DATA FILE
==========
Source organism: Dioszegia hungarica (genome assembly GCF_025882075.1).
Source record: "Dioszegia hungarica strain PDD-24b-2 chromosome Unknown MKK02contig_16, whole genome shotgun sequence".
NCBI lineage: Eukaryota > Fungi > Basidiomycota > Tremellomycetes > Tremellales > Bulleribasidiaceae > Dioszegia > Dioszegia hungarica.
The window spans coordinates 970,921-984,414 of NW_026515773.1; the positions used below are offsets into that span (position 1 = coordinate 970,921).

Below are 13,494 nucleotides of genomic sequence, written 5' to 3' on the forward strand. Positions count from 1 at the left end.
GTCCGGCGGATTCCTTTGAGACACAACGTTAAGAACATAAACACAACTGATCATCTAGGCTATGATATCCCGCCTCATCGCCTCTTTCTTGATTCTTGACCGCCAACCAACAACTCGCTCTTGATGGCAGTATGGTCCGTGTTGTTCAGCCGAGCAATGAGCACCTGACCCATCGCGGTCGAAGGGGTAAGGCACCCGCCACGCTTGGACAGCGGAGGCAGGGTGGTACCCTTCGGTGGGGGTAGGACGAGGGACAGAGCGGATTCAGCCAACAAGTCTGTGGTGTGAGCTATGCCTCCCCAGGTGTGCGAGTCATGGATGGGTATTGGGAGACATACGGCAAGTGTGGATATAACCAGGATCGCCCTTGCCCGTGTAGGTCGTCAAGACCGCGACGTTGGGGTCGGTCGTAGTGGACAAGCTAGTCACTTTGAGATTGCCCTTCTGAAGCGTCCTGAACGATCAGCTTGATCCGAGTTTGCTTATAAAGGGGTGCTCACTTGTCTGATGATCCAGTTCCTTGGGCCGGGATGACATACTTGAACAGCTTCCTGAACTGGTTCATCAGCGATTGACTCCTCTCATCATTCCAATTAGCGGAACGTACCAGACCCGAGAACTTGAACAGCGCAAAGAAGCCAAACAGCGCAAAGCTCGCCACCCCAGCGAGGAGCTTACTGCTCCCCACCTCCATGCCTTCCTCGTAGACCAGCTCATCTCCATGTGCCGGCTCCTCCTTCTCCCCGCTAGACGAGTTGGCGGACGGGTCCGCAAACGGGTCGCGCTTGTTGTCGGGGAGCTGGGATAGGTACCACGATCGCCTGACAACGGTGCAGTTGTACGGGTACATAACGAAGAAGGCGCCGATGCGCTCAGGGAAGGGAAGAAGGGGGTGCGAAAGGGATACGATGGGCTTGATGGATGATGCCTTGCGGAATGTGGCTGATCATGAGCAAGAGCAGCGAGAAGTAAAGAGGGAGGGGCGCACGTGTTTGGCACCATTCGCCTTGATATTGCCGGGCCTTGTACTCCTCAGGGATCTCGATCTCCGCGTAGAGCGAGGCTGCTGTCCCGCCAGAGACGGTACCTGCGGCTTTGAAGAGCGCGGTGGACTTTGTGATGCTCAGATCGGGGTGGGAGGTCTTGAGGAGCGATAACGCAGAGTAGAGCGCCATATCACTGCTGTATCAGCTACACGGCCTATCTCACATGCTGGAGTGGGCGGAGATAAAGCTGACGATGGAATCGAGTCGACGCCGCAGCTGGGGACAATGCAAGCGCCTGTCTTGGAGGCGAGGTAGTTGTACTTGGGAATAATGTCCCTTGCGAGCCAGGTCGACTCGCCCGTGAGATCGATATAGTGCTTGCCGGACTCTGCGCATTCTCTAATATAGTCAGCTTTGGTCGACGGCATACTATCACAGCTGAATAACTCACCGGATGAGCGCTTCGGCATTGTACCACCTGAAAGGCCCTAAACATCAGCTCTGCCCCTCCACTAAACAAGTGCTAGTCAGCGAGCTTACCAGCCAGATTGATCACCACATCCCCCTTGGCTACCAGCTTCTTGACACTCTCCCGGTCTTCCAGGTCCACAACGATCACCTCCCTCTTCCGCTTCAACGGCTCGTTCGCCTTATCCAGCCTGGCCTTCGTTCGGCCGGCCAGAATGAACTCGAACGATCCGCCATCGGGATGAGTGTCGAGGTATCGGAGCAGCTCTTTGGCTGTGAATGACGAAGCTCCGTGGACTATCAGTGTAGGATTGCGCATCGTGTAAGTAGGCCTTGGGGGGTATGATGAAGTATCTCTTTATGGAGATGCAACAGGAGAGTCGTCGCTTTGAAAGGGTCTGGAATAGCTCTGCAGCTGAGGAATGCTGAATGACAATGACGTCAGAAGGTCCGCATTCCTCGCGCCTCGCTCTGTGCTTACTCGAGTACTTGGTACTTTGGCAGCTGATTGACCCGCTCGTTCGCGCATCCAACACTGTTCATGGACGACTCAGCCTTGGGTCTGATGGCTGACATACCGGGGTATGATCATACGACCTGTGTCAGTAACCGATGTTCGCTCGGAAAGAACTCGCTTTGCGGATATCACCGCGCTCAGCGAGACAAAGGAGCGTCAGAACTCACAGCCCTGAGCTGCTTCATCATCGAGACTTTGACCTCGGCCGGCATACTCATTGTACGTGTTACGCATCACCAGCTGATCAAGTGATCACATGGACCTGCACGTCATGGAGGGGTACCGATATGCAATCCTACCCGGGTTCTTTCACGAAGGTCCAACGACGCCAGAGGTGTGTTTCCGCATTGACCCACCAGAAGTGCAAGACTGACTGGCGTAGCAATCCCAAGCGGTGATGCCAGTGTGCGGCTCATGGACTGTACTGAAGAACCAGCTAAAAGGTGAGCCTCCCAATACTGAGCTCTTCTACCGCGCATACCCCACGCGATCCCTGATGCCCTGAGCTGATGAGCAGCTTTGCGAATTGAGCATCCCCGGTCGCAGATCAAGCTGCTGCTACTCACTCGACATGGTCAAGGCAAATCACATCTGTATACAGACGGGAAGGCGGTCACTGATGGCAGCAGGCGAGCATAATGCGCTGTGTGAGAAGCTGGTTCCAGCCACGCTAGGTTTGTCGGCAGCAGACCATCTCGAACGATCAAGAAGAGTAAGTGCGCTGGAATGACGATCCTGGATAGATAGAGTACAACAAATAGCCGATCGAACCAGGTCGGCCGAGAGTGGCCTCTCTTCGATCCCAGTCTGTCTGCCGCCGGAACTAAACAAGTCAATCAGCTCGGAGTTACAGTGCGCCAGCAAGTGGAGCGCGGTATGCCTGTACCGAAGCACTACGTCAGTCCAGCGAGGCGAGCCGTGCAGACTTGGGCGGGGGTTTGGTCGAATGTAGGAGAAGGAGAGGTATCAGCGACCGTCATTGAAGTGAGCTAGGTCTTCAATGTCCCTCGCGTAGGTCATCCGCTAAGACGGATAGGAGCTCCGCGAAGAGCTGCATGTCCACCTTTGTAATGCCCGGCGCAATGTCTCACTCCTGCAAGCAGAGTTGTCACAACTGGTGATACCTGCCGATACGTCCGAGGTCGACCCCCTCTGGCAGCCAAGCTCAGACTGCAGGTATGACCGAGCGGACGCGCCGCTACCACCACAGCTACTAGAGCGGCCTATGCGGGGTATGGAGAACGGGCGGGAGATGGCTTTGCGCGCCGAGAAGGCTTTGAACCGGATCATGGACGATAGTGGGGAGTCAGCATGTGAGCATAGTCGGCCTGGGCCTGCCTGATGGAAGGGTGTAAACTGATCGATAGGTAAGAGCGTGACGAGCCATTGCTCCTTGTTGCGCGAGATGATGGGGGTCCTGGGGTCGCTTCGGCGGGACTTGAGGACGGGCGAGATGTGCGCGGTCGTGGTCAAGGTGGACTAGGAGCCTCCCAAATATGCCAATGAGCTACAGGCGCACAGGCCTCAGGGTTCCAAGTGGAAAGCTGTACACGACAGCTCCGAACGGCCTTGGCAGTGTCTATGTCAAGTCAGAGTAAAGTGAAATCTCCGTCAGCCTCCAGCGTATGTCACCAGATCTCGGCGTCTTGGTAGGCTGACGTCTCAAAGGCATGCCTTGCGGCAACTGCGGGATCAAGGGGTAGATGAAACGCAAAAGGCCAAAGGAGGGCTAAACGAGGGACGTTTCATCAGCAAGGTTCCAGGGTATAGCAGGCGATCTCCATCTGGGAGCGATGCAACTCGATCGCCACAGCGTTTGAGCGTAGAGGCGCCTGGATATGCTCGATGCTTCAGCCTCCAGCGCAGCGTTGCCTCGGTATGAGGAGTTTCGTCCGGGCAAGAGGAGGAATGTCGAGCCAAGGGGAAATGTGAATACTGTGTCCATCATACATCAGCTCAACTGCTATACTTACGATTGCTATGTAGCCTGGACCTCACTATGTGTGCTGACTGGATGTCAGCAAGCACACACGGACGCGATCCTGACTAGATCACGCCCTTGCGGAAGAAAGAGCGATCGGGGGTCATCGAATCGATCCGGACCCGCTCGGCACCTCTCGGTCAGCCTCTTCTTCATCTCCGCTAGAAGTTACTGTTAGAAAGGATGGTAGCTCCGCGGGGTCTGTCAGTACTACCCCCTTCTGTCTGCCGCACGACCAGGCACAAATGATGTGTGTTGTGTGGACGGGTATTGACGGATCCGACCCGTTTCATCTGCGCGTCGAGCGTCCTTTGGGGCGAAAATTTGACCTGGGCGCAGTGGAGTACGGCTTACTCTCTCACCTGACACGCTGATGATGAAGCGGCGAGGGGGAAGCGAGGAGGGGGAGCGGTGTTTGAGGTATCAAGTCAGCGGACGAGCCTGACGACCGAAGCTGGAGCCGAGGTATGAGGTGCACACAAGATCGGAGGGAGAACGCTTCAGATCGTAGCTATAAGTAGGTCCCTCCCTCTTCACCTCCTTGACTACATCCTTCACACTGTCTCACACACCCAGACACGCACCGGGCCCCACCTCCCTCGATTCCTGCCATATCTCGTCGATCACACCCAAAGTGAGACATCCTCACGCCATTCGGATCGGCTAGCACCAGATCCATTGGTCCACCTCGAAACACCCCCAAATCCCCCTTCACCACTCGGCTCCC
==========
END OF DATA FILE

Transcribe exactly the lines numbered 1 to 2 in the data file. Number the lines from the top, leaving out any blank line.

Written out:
Source organism: Dioszegia hungarica (genome assembly GCF_025882075.1).
Source record: "Dioszegia hungarica strain PDD-24b-2 chromosome Unknown MKK02contig_16, whole genome shotgun sequence".